Ben Ridgeway Ben Ridgeway
Sales Trader, Client Trading Services, Saxo Capital Markets
15 October 2015

How interest rates move markets

Monetary policy has played an increasingly important role in moving financial markets, whether directly or indirectly. Here are the fundamentals for you to build your expertise upon.

​​​​​​​​​​Starting with the basics; what is interest?

Interest is the cost of borrowing. At country level, it is set by central banks and sets the base rate of interest and rate at which banks lend to one another. For consumers, it is the annual rate of interest on a loan, mortgage or credit card. Interest is generally expressed as a percentage.

Why do interest rates move up or down?

The setting of interest rates is one of the 'tools' central bankers have in order to control monetary policy. When an economy is healthy, inflation might spiral, in which case interest rates can be hiked to dampen spending levels. 

Conversely, when people are not spending and the economy is weak, an interest rate cut might encourage borrowing in order to spend, injecting life into a struggling economy.

How does that translate into the markets?

Interest rate moves can have a direct and indirect impact on markets, as well as influencing inflation and hampering or boosting economies. If the base rate is lowered, people are more inclined to borrow for 'big ticket' items, such as houses, cars or white goods. If their savings are earning less, they might be inclined to spend more on a discretionary basis, filtering into many sectors of the economy and driving up stock prices.

Further, if farms or businesses borrow at lower rates of interest, they may invest in their operations, improving productivity or streamlining to make their businesses more profitable. On the flip side, if interest rates go up, this can restrict borrowing, slowing investment and resulting in lower productivity.  Their share prices may fall accordingly.

​European Central Bank president Mario Draghi is thought to have single-handedly preserved the future of the single currency following his now infamous pledge to "save the euro" in July 2012. Image: iStock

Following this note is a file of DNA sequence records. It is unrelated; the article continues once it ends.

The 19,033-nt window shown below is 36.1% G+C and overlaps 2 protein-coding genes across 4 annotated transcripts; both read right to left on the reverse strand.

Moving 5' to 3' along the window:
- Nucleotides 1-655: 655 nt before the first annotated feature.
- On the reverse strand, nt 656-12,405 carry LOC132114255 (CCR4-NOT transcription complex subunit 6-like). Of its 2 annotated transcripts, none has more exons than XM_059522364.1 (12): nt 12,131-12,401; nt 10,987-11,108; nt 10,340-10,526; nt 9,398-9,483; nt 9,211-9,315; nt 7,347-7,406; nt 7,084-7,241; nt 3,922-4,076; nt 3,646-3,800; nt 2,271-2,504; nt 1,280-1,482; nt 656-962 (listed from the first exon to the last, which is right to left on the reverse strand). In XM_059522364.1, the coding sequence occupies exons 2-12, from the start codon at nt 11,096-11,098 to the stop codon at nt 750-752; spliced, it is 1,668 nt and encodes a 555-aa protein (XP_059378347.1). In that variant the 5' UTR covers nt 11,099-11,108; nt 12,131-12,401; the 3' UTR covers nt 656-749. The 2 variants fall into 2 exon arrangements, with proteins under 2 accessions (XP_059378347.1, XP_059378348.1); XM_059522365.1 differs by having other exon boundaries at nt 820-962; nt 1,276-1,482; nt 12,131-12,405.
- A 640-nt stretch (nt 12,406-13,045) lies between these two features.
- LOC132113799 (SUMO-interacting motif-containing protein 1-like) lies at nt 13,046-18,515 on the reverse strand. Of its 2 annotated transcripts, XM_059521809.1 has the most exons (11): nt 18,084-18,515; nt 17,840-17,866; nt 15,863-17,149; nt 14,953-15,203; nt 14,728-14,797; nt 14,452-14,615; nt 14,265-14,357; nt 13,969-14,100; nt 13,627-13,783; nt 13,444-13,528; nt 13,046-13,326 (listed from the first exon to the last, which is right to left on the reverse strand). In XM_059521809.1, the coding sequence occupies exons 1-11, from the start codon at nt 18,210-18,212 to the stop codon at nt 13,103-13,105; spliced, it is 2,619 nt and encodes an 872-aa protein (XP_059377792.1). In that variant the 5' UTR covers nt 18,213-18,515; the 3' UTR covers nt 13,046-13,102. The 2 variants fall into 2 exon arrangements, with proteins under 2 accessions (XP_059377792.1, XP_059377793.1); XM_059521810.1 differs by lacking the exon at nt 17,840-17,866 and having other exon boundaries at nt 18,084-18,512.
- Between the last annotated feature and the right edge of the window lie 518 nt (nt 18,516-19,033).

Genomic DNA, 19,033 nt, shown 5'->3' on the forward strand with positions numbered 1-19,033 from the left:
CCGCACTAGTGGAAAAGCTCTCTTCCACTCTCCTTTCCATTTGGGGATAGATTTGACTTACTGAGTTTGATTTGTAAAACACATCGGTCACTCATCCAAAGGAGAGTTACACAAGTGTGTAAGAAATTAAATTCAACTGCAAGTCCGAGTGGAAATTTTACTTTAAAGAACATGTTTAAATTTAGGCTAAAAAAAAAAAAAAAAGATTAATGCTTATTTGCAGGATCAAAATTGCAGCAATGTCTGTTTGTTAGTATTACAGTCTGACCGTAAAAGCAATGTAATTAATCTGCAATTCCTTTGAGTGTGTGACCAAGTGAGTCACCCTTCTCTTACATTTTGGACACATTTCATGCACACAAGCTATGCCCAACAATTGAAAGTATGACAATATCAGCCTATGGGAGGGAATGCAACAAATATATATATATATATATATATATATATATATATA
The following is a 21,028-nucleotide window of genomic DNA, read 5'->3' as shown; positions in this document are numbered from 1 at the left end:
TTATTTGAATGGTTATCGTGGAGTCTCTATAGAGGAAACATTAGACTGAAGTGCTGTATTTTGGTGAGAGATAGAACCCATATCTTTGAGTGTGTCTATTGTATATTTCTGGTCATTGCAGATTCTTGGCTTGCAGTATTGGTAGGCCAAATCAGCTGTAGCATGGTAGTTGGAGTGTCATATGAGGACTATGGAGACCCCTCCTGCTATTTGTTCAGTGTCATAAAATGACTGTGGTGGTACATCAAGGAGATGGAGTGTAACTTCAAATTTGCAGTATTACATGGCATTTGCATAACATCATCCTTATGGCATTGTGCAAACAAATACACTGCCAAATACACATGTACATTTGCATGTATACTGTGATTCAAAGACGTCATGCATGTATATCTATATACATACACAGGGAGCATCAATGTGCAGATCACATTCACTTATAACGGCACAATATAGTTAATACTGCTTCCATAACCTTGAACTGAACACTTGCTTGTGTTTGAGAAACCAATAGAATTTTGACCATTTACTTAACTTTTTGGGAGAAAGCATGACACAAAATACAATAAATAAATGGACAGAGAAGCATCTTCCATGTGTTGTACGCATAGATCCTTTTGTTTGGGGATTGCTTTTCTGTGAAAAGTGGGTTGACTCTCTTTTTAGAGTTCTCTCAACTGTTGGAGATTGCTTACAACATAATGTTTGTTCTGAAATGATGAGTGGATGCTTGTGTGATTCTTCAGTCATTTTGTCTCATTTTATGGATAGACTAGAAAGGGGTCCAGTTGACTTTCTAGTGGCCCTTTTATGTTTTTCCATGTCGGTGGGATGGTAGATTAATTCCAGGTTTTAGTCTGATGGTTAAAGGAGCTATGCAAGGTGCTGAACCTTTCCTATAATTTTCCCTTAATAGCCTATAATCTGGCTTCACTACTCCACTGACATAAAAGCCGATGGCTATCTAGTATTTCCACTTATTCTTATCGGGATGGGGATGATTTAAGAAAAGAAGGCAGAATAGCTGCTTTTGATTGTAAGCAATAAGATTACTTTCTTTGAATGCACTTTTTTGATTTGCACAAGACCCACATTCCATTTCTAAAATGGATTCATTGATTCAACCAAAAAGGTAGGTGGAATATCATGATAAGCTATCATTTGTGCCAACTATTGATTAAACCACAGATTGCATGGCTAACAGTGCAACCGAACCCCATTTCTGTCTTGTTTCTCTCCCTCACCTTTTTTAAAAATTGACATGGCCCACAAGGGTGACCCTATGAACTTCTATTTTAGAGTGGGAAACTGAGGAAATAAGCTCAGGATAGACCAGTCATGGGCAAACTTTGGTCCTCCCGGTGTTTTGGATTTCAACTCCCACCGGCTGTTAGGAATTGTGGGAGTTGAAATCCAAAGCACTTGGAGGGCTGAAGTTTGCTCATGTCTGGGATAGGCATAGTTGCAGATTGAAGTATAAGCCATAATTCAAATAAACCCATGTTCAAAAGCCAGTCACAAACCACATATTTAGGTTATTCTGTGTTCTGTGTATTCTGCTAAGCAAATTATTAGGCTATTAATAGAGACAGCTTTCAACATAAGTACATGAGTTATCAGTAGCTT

Where does foreign exchange come in?

Currency appreciation or depreciation is based on a number of factors, including interest rates, geopolitics, economic health, supply and demand and trade flows, all of which can all affect a currency's relative strength or weakness.

Fundamental and technical analysis is used to predict price movement, with various academic models and approaches cited. It is also worth noting many currency shifts are based on expectations of what might happen, with real events having a subsequent different impact.

High interest rates, for example, attract foreign investment into a country, which might appreciate the currency of that country due to greater demand. Political activity can also have an impact either positively or negatively.

Purchasing Power Parity (PPP) is one common method of forecasting currency movement, which suggests if goods or services are being traded in different countries their respective exchange rates will adjust to offset price inflation.

What about fixed income?

Interest rates are closely correlated to government bond yields, having a direct influence on the rate of return investors will receive. Bond prices have an inverse correlation, with bond prices falling as interest rates rise and vice versa.​

As interest rates fall, borrowing is cheaper, so companies may issue new bonds to finance expansion, for example. This drives up demand for higher-yielding bonds, pushing bond prices higher.


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The value of your investments can go down as well as up.
Losses can exceed deposits on margin products. Please ensure you understand the risks.